in https://www.cisco.com/c/en/us/td/docs/solutions/Enterprise/Video/pktvideoaag.html

it says:

Another type of video compression is MJPEG … the resulting video stream is larger but the packet sizes are more consistent at 1316 bytes (payload)

is that true?

  • Probably. Mjpeg has no inter frame compression. Makes data rates more predictable.
    – user3643
    Commented Oct 2, 2018 at 20:26
  • @DigiVisionMedia Ok, does that have anything to do with the packet size? Commented Oct 3, 2018 at 14:15
  • I don't know. I'm just speculating. With a compression scheme like mjpeg, each frame is typically very close in size to the ones just before and after it. A smart stream protocol could use this to its advantage.
    – user3643
    Commented Oct 3, 2018 at 16:57
  • See MJPEG wikipedia article. "HTTP [MJPEG] streaming creates packets of a sequence of JPEG images that can be received by clients." Supports my speculation. As for verifying that exact packet size number, I can't find anything. Part of the issue is there's no official standard on MJPEG. It's like the great great grandfather of modern web video, born when the web was still wild.
    – user3643
    Commented Oct 3, 2018 at 17:08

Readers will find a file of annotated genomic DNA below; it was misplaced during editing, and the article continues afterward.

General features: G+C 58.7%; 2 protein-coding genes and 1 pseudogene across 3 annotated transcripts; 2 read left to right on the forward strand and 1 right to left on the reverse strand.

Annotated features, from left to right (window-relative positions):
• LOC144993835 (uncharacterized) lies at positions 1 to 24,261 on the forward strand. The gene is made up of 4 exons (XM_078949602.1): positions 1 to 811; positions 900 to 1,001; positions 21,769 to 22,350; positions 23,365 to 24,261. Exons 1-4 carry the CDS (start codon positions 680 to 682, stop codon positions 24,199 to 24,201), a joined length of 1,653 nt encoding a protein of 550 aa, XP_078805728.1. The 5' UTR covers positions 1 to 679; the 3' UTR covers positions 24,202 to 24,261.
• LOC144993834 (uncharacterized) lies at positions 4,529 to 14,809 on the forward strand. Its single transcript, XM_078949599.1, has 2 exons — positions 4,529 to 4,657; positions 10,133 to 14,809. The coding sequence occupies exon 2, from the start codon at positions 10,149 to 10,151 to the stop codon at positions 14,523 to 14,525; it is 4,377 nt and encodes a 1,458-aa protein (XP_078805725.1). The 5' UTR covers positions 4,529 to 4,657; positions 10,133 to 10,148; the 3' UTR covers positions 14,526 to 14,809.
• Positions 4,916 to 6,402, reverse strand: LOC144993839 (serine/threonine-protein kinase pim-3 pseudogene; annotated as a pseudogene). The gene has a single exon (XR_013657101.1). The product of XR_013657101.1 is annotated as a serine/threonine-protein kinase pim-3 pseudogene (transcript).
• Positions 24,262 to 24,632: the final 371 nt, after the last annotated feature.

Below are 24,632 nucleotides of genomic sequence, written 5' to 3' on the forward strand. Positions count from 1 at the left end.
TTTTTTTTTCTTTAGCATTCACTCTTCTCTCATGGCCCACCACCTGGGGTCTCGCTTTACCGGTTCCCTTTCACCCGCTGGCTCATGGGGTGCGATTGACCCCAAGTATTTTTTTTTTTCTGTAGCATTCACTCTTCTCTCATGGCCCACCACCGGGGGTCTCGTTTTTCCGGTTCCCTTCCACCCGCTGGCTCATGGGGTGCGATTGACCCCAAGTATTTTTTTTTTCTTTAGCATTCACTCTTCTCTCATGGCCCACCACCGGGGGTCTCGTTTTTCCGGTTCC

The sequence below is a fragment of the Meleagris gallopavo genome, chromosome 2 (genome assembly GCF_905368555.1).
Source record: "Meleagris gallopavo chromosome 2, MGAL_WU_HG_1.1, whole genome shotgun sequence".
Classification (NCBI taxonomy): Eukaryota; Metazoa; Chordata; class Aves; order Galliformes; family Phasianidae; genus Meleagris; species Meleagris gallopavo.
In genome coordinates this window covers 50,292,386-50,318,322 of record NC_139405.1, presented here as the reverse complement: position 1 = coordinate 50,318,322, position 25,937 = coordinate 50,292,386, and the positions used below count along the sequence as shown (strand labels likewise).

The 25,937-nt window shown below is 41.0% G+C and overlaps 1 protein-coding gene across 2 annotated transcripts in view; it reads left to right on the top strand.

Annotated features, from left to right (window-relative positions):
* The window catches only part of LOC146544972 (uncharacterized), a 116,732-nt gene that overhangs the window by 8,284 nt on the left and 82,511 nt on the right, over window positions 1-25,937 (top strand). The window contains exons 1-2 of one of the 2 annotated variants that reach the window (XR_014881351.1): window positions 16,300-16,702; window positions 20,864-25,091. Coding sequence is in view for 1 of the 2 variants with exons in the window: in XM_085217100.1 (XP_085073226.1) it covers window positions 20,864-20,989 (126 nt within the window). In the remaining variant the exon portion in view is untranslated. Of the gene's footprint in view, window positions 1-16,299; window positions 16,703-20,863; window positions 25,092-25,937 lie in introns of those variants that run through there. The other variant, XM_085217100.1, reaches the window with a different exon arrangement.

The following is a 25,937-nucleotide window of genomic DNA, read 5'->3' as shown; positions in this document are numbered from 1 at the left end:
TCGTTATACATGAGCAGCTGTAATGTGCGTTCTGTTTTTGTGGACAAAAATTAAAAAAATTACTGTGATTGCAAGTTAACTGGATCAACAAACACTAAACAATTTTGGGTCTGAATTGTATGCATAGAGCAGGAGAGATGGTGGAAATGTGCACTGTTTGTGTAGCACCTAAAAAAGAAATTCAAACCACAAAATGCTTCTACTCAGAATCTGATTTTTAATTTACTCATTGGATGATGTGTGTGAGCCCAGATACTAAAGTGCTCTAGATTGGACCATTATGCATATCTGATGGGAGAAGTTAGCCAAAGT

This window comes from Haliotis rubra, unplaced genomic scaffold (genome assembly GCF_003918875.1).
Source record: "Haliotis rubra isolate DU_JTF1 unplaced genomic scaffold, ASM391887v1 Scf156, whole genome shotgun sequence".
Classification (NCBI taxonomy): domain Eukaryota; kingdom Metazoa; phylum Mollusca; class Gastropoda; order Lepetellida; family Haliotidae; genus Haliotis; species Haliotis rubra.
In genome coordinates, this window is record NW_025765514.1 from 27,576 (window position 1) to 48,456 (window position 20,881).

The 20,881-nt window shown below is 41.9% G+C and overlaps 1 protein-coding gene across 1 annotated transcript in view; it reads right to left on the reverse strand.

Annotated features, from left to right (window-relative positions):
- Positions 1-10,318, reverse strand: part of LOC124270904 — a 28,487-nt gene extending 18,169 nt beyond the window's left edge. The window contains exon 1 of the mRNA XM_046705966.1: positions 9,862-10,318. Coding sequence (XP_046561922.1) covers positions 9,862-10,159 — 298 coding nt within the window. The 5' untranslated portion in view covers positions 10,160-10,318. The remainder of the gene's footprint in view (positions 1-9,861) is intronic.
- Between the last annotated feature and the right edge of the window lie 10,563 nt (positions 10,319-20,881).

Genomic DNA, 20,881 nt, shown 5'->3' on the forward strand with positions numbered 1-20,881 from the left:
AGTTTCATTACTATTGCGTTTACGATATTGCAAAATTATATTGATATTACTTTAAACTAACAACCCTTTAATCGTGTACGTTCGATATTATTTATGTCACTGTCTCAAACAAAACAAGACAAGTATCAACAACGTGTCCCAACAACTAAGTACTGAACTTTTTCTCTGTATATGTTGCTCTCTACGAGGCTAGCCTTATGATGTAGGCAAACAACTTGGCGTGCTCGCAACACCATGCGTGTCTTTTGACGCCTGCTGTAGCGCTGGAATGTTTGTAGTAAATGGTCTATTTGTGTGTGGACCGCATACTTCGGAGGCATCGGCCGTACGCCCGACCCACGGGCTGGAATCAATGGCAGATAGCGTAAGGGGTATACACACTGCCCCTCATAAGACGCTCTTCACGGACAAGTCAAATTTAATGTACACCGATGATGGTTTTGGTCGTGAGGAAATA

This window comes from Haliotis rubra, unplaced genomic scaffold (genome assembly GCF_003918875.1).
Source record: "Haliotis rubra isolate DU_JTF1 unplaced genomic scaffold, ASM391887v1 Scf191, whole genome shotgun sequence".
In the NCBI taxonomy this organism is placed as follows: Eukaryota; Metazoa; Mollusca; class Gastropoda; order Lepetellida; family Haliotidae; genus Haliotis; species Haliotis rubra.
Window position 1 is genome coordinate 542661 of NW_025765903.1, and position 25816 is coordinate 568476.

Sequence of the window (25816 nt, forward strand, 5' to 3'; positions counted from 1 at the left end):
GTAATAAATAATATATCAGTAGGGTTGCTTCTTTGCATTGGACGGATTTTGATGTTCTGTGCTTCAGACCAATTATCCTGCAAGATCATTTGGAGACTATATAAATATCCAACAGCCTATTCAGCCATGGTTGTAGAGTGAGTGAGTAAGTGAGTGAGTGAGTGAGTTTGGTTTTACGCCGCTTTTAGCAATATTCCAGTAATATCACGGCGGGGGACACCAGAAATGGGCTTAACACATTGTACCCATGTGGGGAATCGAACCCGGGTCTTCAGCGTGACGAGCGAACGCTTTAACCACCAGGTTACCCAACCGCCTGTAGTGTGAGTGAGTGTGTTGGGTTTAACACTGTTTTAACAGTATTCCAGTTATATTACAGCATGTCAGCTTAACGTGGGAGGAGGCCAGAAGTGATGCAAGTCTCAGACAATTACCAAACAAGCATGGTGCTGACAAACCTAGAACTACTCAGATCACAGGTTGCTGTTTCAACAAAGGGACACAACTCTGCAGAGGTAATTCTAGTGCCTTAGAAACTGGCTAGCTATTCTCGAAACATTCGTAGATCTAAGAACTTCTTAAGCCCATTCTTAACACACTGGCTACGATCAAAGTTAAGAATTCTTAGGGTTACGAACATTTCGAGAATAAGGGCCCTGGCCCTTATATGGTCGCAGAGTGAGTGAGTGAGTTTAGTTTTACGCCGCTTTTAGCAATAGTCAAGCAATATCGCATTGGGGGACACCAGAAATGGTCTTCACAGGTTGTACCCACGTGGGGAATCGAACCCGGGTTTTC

• @DigiVisionMedia I guess. I think each frame is never going to fit in a Ethernet and IP or RTTY or ATM or X.25 or Ku Band QAM satellite packet anyway. So whether the frames are similar size doesn't have anything to do with the packets. You're going to fill a bunch of packets, like thousands upon thousands before you get even a full frame. Whether you fill that last packet to 1299 or 1305 isn't going to make any difference. Commented Oct 3, 2018 at 21:14

1 Answer 1


Although MJPEG may have a more stable and higher temporally local average bitrate, it's bitrate can vary widely given the input content. See MJPEG Compression ; the assertion that the resulting network frames/packets will be more consistent is totally unsubstantiated. It may be, at a macro level, given, say a 10Mb/s Ku Band spotbeam satellite transponder, MJPEG may actually simulate a HARD MUXRATE function that the MPEG Transport Stream muxer typically would perform, but even this is questionable, given MJPEG's highly variable bitrate given very simple content.

Hard Muxrate: https://stackoverflow.com/questions/44392689/ffmpeg-vbr-cbr-conversion-and-streaming-of-mpeg-2-ts-video-files

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